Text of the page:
What rights do I have regarding a Durable Power of Attorney regarding my late mother’s affairs?

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What rights do I have regarding a Durable Power of Attorney regarding my late mother’s affairs?

I have a DPOA for my late mother which is very thorough. Does this let me handle all the affairs still? I don’t live close so I need to many things taken care while I’m here. The house on the market, pay some bills, etc.

Asked on April 21, 2019 under Estate Planning, Florida

Answers:

SJZ, Member, New York Bar / FreeAdvice Contributing Attorney

Answered 2 years ago | Contributor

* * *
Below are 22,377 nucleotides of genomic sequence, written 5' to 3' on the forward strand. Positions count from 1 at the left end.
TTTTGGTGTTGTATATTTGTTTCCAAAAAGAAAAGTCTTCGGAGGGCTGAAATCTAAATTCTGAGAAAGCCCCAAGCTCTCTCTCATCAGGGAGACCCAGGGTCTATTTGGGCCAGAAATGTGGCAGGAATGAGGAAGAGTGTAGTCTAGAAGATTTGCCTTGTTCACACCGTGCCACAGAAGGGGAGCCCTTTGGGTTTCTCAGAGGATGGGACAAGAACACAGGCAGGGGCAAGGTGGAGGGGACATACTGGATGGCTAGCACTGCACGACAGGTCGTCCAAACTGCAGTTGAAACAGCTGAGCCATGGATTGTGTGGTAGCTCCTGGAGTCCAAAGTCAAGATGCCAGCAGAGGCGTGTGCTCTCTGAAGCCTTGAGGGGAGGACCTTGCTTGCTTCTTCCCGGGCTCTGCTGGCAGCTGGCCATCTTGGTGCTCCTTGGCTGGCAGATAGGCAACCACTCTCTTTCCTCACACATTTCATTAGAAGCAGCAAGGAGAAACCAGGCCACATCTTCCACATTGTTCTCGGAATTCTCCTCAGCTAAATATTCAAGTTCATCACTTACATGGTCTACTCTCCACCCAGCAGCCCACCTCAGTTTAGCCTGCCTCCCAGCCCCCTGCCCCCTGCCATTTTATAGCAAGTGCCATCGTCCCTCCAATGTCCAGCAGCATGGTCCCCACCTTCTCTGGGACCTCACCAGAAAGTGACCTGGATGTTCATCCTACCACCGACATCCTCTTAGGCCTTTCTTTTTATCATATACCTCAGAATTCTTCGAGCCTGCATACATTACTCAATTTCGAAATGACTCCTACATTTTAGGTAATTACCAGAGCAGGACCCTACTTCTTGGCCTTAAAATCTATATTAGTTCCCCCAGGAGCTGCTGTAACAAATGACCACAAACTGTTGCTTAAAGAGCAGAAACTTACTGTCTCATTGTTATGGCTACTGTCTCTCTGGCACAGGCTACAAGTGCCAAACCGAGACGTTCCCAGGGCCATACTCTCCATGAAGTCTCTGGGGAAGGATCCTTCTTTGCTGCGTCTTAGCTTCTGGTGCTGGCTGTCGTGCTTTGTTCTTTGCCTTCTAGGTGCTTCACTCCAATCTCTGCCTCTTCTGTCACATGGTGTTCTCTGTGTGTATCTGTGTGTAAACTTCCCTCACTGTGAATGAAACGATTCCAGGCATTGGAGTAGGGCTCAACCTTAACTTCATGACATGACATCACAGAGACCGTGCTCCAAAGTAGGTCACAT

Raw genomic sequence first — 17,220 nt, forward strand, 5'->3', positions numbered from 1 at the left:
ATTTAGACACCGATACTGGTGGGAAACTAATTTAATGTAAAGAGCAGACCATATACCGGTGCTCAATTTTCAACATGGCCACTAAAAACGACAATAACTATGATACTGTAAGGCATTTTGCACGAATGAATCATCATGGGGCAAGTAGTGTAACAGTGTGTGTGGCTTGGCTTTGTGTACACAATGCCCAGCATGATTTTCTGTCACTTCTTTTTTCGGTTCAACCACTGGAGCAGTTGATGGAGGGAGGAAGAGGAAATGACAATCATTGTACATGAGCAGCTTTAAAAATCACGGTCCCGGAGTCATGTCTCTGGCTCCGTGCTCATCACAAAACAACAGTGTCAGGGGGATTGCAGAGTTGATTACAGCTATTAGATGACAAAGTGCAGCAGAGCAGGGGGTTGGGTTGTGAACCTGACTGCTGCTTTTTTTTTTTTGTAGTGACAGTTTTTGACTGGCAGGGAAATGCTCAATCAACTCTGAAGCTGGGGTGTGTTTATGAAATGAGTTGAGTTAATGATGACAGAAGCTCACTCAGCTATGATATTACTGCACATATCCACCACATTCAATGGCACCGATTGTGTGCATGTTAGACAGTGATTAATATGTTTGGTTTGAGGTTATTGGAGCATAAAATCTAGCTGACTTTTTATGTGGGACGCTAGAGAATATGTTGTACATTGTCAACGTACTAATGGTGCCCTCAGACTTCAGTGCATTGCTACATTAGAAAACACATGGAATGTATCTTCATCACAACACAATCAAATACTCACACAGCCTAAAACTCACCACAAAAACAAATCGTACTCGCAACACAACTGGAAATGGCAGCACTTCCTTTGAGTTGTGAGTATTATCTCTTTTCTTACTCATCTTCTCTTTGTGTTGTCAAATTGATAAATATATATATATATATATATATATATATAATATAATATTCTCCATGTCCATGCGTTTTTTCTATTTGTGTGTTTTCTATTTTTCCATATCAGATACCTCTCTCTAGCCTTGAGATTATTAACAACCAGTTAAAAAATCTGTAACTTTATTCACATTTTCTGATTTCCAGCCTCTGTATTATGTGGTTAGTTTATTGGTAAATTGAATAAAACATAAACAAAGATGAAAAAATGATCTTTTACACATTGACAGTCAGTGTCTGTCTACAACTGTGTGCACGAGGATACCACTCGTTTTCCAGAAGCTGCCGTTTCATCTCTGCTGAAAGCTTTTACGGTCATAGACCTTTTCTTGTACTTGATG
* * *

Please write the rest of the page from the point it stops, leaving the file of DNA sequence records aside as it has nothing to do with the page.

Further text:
Powers of Attorney, including Durable ones, cease to exist or have any power when the person granting you that power (the "principal"; in this case, your mother) passes away. Only living people can have POAs. To have power over her estate and affairs once she passed away, you need to either be appointed her executor in her will (and submit the will for probate, and have your appointment confirmed by the court) or, if there is no will, have the probate court appoint you as the estate's administrator or personal representative (either term might be used). Contact the probate court in the county where your mother lived to inquire into being appointed, as applicable, executor or personal representative.


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